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MMD > Archives > December 2006 > 2006.12.31 > 03Prev  Next

Aeolian Duo-Art Pipe Organ Roll Coding
By Bob Taylor

While converting Duo-Art Organ and 116-note rolls into MIDI format,
I have developed a deeper understanding of the scheme used by Aeolian.
Most of what I have learned has only limited use to the general
community of collectors.  Even so, it is important to publish my

One confusing aspect of the 116-note roll player is the switch that
controls "Unison, Normal, Reverse" function.  We generally think of
these functions as controlling the top and lower row hole assignments
in the twin row, organ tracker bar.  "Normal" causes the top row of
holes to play the "Manual II" (upper) keyboard, and the lower row of
holes to play "Manual I" (lower) keyboard.  The "Reverse" function just
reverses these assignments.  "Unison" will cause both top and bottom
holes to play both keyboards.  Aeolian calls the console selector
switch that controls these functions, the "coupler".  Instructions on
the use of the "coupler" are printed on most 116-note roll leaders.

Early in my involvement with organ rolls, I wondered why Aeolian
bothered with all this switching mechanism when the rolls could have
just been punched to provide the necessary changes.  Now, I think
I know why.

In real life, an organist often plays the same pipe stops on the pedal
as is played on the Manual I, or lower keyboard.  This is done by using
the consoles "Manual I to Pedal" coupler.  This means the pedal klavier
is now playing on the pipes assigned to Manual I.  In the Aeolian 116-note
roll scheme, this combining of pedal and keyboard in the lower holes
conserved tracker space and also simplified imitating the "Manual I
to Pedal" function.

Most published tracker scales that help us understand how instruments
work don't explain the logic behind the scheme.  For the 116-note tracker
scale, we find that the lower row of holes contains the pedal notes,
also.  The lowest 13 notes of the lower row controls both the selected
keyboard and the bottom octave of the pedal klavier.

As the complexities of the music dictate, the organist may find that
the bass notes need to be on the stops assigned to the upper keyboard.
In this case, the organist turns off the "Manual I to Pedal" and turns
on the "Manual II to Pedal".  It is this configuration that requires the
"Reverse" function in the 116-note roll player.  The pedal notes are hard
wired to the bottom row, lowest 13 notes.  This is why Aeolian couldn't
just change the hole punchings to achieve the "Reverse" function.  So
in truth, the Aeolian coupler for "Unison, Normal, Reverse" is really
present to make the pedal work correctly.  Of course the Unison position
is primarily to eliminate the duplicate holes, top and bottom, in roll

Like the 116-note rolls that preceded them, some early Duo-Art rolls
depend on "Unison, Normal, Reverse" functions to play correctly.  That
scheme was soon abandoned.  I have examples of the same roll in both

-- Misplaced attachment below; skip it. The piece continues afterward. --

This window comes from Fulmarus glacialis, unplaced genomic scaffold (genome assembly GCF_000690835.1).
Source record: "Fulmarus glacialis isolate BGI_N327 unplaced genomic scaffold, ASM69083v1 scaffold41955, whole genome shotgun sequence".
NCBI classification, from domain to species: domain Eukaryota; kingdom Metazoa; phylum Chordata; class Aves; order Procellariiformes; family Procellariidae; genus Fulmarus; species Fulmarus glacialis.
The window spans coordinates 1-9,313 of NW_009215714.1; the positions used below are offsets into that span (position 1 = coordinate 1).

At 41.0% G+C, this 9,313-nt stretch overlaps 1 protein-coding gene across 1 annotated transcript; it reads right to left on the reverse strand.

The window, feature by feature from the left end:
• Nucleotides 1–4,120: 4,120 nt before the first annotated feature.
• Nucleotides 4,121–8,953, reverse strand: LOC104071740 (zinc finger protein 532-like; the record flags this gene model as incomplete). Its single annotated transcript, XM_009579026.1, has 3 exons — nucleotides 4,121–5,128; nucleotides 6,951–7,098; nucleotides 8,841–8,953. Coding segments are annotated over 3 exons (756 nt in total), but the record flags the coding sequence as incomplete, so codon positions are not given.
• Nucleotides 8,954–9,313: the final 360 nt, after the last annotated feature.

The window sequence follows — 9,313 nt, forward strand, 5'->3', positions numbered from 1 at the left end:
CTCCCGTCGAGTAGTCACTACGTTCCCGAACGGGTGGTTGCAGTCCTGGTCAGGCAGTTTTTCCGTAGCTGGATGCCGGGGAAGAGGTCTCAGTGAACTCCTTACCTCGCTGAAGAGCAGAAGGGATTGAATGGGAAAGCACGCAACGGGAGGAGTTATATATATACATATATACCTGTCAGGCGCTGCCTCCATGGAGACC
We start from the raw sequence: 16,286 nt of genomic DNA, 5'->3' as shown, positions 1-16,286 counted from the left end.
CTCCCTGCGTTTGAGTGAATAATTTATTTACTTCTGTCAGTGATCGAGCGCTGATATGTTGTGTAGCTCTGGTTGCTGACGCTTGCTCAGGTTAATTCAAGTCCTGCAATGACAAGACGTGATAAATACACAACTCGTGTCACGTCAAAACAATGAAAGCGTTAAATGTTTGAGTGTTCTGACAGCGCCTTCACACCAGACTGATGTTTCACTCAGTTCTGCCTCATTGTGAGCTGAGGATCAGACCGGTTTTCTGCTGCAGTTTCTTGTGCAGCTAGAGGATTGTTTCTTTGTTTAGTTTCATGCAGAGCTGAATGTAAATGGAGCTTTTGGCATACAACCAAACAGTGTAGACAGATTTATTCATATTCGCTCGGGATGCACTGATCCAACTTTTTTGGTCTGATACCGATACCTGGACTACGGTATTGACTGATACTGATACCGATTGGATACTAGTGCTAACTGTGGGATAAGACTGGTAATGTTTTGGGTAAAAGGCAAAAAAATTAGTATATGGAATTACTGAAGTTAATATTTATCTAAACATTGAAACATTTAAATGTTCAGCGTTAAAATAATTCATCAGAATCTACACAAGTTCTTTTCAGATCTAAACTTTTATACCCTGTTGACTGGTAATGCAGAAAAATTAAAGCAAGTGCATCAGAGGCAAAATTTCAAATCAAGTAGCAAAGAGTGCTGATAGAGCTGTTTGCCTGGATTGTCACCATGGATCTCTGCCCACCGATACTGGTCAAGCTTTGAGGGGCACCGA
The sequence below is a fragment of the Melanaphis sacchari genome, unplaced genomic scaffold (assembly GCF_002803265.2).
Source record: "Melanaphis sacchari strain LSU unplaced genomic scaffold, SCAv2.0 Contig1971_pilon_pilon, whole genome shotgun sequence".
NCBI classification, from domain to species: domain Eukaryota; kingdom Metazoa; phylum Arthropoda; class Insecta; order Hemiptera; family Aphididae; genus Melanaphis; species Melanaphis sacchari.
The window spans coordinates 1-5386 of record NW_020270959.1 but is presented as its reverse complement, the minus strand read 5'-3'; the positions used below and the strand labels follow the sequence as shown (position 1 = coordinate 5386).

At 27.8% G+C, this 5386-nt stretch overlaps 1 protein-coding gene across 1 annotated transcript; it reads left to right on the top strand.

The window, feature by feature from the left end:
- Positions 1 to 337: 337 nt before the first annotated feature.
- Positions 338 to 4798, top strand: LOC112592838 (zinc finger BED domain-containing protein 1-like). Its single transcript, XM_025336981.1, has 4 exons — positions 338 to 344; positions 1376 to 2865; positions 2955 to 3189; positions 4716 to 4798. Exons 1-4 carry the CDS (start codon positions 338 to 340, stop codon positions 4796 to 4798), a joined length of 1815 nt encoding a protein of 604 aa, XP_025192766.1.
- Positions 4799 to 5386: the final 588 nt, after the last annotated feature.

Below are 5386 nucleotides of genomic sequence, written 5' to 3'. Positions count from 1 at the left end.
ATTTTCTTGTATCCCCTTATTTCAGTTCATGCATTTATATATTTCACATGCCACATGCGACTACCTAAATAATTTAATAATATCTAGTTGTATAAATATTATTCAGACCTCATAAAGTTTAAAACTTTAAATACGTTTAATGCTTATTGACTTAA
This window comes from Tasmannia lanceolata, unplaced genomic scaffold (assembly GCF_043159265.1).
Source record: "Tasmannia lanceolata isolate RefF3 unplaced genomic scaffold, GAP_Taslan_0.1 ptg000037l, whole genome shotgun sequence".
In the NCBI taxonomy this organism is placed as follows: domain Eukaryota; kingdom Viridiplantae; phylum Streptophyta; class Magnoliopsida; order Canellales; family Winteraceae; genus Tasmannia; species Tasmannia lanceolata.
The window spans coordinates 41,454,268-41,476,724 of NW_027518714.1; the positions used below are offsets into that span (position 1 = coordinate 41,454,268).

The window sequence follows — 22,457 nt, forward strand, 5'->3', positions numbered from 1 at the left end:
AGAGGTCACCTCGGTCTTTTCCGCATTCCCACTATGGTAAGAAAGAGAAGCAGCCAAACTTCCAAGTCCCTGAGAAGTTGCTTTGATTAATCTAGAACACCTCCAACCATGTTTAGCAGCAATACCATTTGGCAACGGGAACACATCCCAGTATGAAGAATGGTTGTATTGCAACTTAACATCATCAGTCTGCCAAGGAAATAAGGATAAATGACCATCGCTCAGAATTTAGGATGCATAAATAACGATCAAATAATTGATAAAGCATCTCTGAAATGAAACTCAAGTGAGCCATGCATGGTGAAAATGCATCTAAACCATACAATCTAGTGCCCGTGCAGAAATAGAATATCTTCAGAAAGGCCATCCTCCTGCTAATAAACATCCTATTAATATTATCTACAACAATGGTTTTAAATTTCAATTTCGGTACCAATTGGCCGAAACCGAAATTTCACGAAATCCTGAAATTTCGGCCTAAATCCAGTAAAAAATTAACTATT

formats.  That is, the early version of the roll requires the Duo-Art
to switch the coupler from Normal to Reverse.  But the same roll is
later issued with the holes in the roll being punched to achieve the
same result.

The Duo-Art, unlike the earlier 116-note player, has the capability of
switching the pedal assignment from the lower holes to the upper holes.
The pedal notes are not hard wired.  Known as hole 176, Ped to Upper,
this function in essence could be called "Manual II to Pedal".

Some collectors have found Duo-Art organs with some of the complex
pedal octave switching mechanism removed or missing, and have
suggested that the use of the feature is really not important.
It is my opinion that all coded functions in the rolls are quite
important.  The scope of discovery is broadest when we use the rolls,
not a few individual instruments, to investigate.  Granted that some
very interesting variants are discovered by instrument study.

The most complex aspect of Duo-Art roll is the pedal.  Through
multiplexing, the roll can play all 32 notes of the pedal klavier.
And as just stated, the pedal can be coupled to either row of holes.
There are many rolls that make extensive use of the full pedal
mechanism.  Pedal notes in the second octave are sometimes the heart
and soul of the music.  If those notes are played one octave lower,
the rumbling bass totally overrides the delicate nature of the music.

My finished data files of rolls scans have four tracks.  Two tracks
are for the notes, upper and lower.  Another track is for the Duo-Art
codes.  And the fourth track is for the pedal notes.  This fourth track
requires no switching during play as I have incorporated that into the
track.  In other words, this track contains all the notes that result
from the Duo-Art switching.  If used on any MIDI organ, my scans will
operate the pedal correctly.

It is this deep involvement in Duo-Art organ rolls that has broadened
my understanding of the Aeolian rolls.  While the general audience here
may not be able to use this information, there is still some chance it
might come in handy.  So the next time someone asks, "Why did Aeolian
put the Reverse switch on the 116-note console?", you can smugly
answer, "It's obvious, they did it to couple Manual II to the pedal".

There will be more obscure findings posted later.

Happy New Year to all!

Bob Taylor

(Message sent Sun 31 Dec 2006, 15:26:39 GMT, from time zone GMT-0600.)

Key Words in Subject:  Aeolian, Coding, Duo-Art, Organ, Pipe, Roll

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